Mother Infant Research Institute (MIRI)

O'Tierney-Ginn Laboratory

Dr. Perrie O'Tierney-Ginn working in the labPerrie O’Tierney-Ginn, PhD is a Principal Investigator in the MIRI. Dr. O’Tierney-Ginn’s overall interest is to understand the effect of the maternal nutritional environment (metabolism, diet, body composition) on placental function, and fetal nutrient delivery and growth. Dr. O’Tierney-Ginn’s work is funded by the Eunice Kennedy Shriver National Institute of Child Health and Human Development.

Please visit her external lab website at www.placentascience.com for more information.

The overall goal of our research is to understand how placental function is altered by the maternal environment, and how these changes affect fetal growth and fat deposition. This important area of investigation elucidates mechanisms by which babies’ growth in the womb (organ development, fat accrual, lean tissue growth) can modify their metabolism, cardiovascular function, neurological development, and their risk of future disease. This concept is referred to as the Developmental Origins of Health and Disease hypothesis and is the major focus of our research.

Lipids are critical for proper fetal development (think cell membranes!), but the fetus is unable to synthesize lipids at the rate required to fulfill its developmental requirements. The placenta is not capable of making these essential fatty acids either, and so the fetus relies on maternal supply and placental transfer of these critical nutrients for development. Thus, changes to placental fatty acid transport have serious implications for fetal growth and long-term health.

We have found that placentas from obese mothers take up and metabolize lipids differently from those of lean mothers, and that this may depend on whether the fetus is male or female. Placentas of obese women store more fat, and their mitochondria do not metabolize fatty acids efficiently, which may lead to impairments in energy production for other placental functions. Excitingly, we may be able to intervene and improve placental lipid metabolism with changes to maternal diet during pregnancy. We found that obese women who supplemented with fish oil during their pregnancy had lower placental lipid accumulation.

Publications:

Brass et al. Placental oleic acid uptake is lower in male offspring of obese women. Placenta, 2013
O’Tierney-Ginn et al. Sex-specific effects of maternal anthropometrics on body composition at birth. Am J Obstet Gynecol, 2015.
Calabuig-Navarro et al. Effect of maternal obesity on placental lipid metabolism. Endocrinology 158 (8), 2017.
Calabuig-Navarro et al. Effect of omega-3 supplementation on placental lipid metabolism in overweight and obese women. Am J Clin Nutr, 2016.

 

The overall goal of this study is to determine how maternal fat metabolism in early pregnancy programs placental lipid metabolism and a baby’s fat deposition. We hypothesize that obese women who have a high fat metabolism in early pregnancy will have a unique lipid profile and these lipids will act as “signals” to the developing placenta, programming placental lipid metabolism in early pregnancy and increasing lipid delivery to the baby and fat accrual. To test this hypothesis, we will recruit healthy women that we follow throughout pregnancy, measuring their fat metabolism, diet and body composition in early and again in late pregnancy. We will then measure placental lipid metabolism and their babies’ fat mass at birth.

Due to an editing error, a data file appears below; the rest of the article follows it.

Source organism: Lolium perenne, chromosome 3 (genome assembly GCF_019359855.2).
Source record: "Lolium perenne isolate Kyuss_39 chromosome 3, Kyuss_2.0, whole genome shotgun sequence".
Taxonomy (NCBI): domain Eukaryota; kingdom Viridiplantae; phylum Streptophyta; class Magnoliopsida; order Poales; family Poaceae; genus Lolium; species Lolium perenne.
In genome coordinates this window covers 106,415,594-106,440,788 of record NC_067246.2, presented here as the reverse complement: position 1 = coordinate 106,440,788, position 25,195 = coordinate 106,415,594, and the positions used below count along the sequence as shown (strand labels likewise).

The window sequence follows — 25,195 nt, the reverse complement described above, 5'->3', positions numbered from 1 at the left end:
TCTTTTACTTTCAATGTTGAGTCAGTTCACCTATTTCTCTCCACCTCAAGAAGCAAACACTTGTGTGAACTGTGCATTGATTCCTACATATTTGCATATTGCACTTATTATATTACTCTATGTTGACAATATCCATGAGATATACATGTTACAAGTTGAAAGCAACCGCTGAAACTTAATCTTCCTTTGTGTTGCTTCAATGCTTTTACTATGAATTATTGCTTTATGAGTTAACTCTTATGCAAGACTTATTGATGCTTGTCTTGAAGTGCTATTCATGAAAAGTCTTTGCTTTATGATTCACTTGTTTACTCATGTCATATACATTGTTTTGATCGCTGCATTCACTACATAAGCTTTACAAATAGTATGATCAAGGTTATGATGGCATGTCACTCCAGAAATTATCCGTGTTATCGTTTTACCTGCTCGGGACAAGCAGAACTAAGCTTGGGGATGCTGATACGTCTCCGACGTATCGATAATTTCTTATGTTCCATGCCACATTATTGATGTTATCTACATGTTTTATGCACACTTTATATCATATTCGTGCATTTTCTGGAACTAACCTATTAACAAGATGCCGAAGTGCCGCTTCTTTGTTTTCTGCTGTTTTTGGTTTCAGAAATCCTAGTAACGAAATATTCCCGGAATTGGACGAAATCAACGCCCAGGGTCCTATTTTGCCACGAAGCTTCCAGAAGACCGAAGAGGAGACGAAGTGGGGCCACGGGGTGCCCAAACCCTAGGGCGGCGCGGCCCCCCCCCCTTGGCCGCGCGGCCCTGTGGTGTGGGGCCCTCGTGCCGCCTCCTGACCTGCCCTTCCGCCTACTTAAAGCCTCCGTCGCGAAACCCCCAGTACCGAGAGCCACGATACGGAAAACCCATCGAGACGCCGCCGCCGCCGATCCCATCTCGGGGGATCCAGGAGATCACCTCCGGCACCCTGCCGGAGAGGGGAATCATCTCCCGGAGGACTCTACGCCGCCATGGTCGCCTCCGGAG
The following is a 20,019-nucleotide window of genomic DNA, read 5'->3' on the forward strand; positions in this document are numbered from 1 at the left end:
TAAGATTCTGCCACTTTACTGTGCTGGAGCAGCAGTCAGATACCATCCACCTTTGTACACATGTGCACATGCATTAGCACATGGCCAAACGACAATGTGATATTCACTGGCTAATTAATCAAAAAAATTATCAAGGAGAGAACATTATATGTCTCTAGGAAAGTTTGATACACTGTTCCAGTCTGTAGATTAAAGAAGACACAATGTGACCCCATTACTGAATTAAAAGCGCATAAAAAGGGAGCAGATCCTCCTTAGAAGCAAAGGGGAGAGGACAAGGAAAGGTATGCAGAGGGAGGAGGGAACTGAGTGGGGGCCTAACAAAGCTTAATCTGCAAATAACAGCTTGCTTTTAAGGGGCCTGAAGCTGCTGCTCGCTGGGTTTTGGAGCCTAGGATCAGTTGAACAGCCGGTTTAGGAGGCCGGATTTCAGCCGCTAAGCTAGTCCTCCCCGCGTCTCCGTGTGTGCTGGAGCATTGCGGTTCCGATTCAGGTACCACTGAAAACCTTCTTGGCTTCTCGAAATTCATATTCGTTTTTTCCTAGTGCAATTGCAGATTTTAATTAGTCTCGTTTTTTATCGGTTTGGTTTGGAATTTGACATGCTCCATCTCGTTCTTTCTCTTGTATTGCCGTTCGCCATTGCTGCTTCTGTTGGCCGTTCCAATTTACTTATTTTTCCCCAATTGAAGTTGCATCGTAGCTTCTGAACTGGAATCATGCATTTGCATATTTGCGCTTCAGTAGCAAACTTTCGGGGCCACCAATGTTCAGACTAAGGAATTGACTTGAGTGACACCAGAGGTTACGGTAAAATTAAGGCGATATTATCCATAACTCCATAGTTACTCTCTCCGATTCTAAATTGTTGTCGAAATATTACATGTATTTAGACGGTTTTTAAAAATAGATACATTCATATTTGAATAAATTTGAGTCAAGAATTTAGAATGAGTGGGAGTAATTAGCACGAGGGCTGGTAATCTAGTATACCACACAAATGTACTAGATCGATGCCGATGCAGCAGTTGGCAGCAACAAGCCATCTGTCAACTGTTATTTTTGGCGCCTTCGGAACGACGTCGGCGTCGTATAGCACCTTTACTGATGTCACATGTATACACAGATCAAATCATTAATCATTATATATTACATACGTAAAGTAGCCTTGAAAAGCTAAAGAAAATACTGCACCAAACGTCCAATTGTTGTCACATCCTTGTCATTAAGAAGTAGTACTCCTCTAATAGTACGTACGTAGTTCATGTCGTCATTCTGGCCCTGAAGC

This is an ongoing longitudinal cohort study in collaboration with the Human Nutrition Research Center at Tufts. For more information about the study, please contact Dr. O’Tierney-Ginn at potierneyginn@tuftsmedicalcenter.org. 

 

Maternal placental cross talk diagramHigh adiposity at birth is associated with poor metabolic outcomes and increased risk of obesity in childhood and adult life. Maternal obesity is associated with increased fetal adiposity, but not all obese women have obese babies. Maternal insulin sensitivity is a key predictor of fetal fat accrual, but the mechanisms regulating insulin signaling during pregnancy are unknown. We have found that maternal insulin sensitivity improves 120% following delivery of the placenta, suggesting a placental factor may regulate insulin signaling during pregnancy. As placental growth and gene expression is sensitive to maternal insulin levels in early pregnancy, and correlated to adiposity at birth, we propose that maternal-placental crosstalk is key to fetal growth regulation. 

Placental-derived microRNAs (miRNA) regulate post-transcriptional gene expression in maternal tissues, and are detectable in maternal plasma throughout pregnancy. Thus, miRNAs may provide both a mechanism for maternal-placental crosstalk, and novel indicators of women at risk of high fetal fat accretion.

The overall goal of this study is to identify placental miRNA expression profiles associated with alterations in maternal insulin resistance (IR) throughout pregnancy resulting in high neonatal adiposity. We hypothesize that placentas of high adiposity infants express distinctive miRNAs that affect maternal post-receptor insulin signaling, resulting in high maternal insulin resistance.  

O’Tierney-Ginn et al. Placental growth response to maternal insulin in early pregnancy. J Clin Endocrinol Metab, 2015.